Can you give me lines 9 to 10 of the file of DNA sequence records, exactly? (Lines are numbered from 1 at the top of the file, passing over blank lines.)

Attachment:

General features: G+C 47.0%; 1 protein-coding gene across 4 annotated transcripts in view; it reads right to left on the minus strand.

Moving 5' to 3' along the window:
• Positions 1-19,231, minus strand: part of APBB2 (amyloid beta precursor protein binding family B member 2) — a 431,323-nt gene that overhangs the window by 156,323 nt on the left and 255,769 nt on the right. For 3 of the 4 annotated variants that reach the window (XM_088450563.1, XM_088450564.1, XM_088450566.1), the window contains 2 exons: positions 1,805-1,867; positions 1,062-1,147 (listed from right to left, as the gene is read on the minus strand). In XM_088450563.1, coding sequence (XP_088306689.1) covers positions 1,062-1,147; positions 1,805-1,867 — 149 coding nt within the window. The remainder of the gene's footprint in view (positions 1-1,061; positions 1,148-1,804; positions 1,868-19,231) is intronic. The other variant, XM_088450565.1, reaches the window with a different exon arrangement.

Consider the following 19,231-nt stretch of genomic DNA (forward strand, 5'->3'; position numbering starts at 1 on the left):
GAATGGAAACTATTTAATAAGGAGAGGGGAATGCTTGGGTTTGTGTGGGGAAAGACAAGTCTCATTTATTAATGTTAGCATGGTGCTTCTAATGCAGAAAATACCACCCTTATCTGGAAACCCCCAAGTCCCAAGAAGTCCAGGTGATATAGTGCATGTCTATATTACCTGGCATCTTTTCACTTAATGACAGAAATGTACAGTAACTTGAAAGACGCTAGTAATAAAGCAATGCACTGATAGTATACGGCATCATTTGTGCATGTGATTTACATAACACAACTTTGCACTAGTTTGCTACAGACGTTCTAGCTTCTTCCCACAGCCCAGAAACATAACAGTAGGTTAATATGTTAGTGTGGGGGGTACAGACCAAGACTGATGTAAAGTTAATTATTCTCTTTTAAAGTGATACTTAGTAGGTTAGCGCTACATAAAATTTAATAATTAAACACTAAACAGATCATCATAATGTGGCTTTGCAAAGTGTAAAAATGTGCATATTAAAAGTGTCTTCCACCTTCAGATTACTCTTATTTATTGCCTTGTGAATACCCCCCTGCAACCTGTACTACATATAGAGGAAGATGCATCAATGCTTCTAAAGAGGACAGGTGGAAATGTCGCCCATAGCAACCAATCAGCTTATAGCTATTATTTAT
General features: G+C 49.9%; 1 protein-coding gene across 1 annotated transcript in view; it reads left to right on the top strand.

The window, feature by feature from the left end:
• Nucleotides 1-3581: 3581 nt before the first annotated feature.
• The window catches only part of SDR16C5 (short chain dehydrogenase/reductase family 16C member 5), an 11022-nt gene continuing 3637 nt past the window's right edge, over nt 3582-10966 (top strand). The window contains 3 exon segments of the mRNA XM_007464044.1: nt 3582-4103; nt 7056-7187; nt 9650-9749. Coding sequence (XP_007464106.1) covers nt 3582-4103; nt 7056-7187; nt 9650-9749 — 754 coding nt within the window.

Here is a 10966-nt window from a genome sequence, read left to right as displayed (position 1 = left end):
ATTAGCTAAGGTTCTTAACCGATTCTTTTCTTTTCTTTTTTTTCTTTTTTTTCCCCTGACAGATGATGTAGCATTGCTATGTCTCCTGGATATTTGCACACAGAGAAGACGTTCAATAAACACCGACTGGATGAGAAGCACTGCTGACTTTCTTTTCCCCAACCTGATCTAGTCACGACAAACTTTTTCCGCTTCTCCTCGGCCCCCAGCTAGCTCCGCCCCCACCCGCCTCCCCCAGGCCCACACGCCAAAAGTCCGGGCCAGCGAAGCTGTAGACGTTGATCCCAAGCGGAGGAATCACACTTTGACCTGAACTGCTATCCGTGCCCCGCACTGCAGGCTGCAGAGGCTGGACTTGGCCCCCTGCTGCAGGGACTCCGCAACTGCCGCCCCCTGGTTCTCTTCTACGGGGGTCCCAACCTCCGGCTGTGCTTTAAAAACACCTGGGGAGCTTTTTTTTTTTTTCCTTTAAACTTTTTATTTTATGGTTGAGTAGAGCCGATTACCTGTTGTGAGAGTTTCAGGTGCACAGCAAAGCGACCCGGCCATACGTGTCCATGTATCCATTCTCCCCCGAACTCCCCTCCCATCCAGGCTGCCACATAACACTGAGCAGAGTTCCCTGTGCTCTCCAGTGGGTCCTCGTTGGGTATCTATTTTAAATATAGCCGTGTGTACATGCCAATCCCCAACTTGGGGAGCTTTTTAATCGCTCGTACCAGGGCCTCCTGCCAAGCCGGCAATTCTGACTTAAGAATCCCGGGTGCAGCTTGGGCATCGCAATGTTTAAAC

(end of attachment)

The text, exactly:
• The window catches only part of SDR16C5 (short chain dehydrogenase/reductase family 16C member 5), an 11022-nt gene continuing 3637 nt past the window's right edge, over nt 3582-10966 (top strand). The window contains 3 exon segments of the mRNA XM_007464044.1: nt 3582-4103; nt 7056-7187; nt 9650-9749. Coding sequence (XP_007464106.1) covers nt 3582-4103; nt 7056-7187; nt 9650-9749 — 754 coding nt within the window.

Here is a 10966-nt window from a genome sequence, read left to right as displayed (position 1 = left end):